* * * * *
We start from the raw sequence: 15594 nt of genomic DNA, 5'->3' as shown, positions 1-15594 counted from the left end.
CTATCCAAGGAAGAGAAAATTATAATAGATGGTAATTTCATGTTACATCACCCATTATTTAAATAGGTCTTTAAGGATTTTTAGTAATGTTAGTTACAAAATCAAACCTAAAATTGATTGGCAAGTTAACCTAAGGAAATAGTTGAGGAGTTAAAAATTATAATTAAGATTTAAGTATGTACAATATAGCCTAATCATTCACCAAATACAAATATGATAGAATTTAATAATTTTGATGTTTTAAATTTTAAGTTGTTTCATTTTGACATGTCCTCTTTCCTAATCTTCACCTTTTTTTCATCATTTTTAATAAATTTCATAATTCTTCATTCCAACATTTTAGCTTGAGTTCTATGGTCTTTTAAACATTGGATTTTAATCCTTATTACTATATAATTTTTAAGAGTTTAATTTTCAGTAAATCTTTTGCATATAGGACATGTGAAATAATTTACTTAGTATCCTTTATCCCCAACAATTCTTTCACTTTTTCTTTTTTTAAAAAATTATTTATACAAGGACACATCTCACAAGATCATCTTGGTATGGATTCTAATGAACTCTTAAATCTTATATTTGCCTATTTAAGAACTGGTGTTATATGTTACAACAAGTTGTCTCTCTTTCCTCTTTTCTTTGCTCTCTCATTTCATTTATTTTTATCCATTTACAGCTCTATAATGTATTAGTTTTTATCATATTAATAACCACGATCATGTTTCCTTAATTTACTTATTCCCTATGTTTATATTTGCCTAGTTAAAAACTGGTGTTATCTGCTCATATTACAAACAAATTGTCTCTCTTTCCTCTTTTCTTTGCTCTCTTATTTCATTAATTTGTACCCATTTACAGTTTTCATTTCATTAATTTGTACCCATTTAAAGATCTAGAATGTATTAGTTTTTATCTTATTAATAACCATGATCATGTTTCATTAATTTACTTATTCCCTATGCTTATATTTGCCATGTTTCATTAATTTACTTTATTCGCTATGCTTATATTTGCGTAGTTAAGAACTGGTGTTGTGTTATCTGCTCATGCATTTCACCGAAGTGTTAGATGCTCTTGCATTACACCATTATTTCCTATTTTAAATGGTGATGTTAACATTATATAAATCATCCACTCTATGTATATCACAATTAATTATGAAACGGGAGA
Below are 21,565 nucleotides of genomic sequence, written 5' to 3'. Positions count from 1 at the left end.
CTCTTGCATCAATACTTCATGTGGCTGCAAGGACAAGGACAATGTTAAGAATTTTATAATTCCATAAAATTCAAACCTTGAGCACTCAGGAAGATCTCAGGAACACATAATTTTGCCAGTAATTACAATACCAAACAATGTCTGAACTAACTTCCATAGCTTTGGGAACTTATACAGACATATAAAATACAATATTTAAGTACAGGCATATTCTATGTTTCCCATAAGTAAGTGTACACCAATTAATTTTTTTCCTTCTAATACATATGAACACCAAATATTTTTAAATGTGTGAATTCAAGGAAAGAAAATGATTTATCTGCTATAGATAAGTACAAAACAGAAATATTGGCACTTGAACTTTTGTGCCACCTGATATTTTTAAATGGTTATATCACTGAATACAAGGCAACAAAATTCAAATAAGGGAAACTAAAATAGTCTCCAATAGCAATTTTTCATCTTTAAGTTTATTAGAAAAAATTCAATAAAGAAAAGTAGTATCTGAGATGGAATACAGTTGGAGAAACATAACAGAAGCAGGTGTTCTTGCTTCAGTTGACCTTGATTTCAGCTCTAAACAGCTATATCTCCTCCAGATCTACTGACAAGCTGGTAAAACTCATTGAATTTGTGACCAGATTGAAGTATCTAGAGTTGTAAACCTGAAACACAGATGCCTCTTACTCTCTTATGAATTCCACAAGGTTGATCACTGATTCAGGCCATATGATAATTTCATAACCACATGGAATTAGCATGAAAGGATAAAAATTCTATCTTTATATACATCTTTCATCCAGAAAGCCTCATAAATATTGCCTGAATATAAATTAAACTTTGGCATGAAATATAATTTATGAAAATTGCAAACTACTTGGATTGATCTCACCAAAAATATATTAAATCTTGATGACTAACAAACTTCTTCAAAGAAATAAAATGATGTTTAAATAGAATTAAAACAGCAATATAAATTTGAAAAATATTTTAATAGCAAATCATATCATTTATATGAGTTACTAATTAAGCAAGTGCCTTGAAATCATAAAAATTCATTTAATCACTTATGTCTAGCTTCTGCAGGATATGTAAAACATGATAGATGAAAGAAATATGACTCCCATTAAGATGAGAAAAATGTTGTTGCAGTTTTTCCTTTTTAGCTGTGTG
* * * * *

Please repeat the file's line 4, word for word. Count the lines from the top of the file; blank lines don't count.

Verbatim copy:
CTCTTGCATCAATACTTCATGTGGCTGCAAGGACAAGGACAATGTTAAGAATTTTATAATTCCATAAAATTCAAACCTTGAGCACTCAGGAAGATCTCAGGAACACATAATTTTGCCAGTAATTACAATACCAAACAATGTCTGAACTAACTTCCATAGCTTTGGGAACTTATACAGACATATAAAATACAATATTTAAGTACAGGCATATTCTATGTTTCCCATAAGTAAGTGTACACCAATTAATTTTTTTCCTTCTAATACATATGAACACCAAATATTTTTAAATGTGTGAATTCAAGGAAAGAAAATGATTTATCTGCTATAGATAAGTACAAAACAGAAATATTGGCACTTGAACTTTTGTGCCACCTGATATTTTTAAATGGTTATATCACTGAATACAAGGCAACAAAATTCAAATAAGGGAAACTAAAATAGTCTCCAATAGCAATTTTTCATCTTTAAGTTTATTAGAAAAAATTCAATAAAGAAAAGTAGTATCTGAGATGGAATACAGTTGGAGAAACATAACAGAAGCAGGTGTTCTTGCTTCAGTTGACCTTGATTTCAGCTCTAAACAGCTATATCTCCTCCAGATCTACTGACAAGCTGGTAAAACTCATTGAATTTGTGACCAGATTGAAGTATCTAGAGTTGTAAACCTGAAACACAGATGCCTCTTACTCTCTTATGAATTCCACAAGGTTGATCACTGATTCAGGCCATATGATAATTTCATAACCACATGGAATTAGCATGAAAGGATAAAAATTCTATCTTTATATACATCTTTCATCCAGAAAGCCTCATAAATATTGCCTGAATATAAATTAAACTTTGGCATGAAATATAATTTATGAAAATTGCAAACTACTTGGATTGATCTCACCAAAAATATATTAAATCTTGATGACTAACAAACTTCTTCAAAGAAATAAAATGATGTTTAAATAGAATTAAAACAGCAATATAAATTTGAAAAATATTTTAATAGCAAATCATATCATTTATATGAGTTACTAATTAAGCAAGTGCCTTGAAATCATAAAAATTCATTTAATCACTTATGTCTAGCTTCTGCAGGATATGTAAAACATGATAGATGAAAGAAATATGACTCCCATTAAGATGAGAAAAATGTTGTTGCAGTTTTTCCTTTTTAGCTGTGTG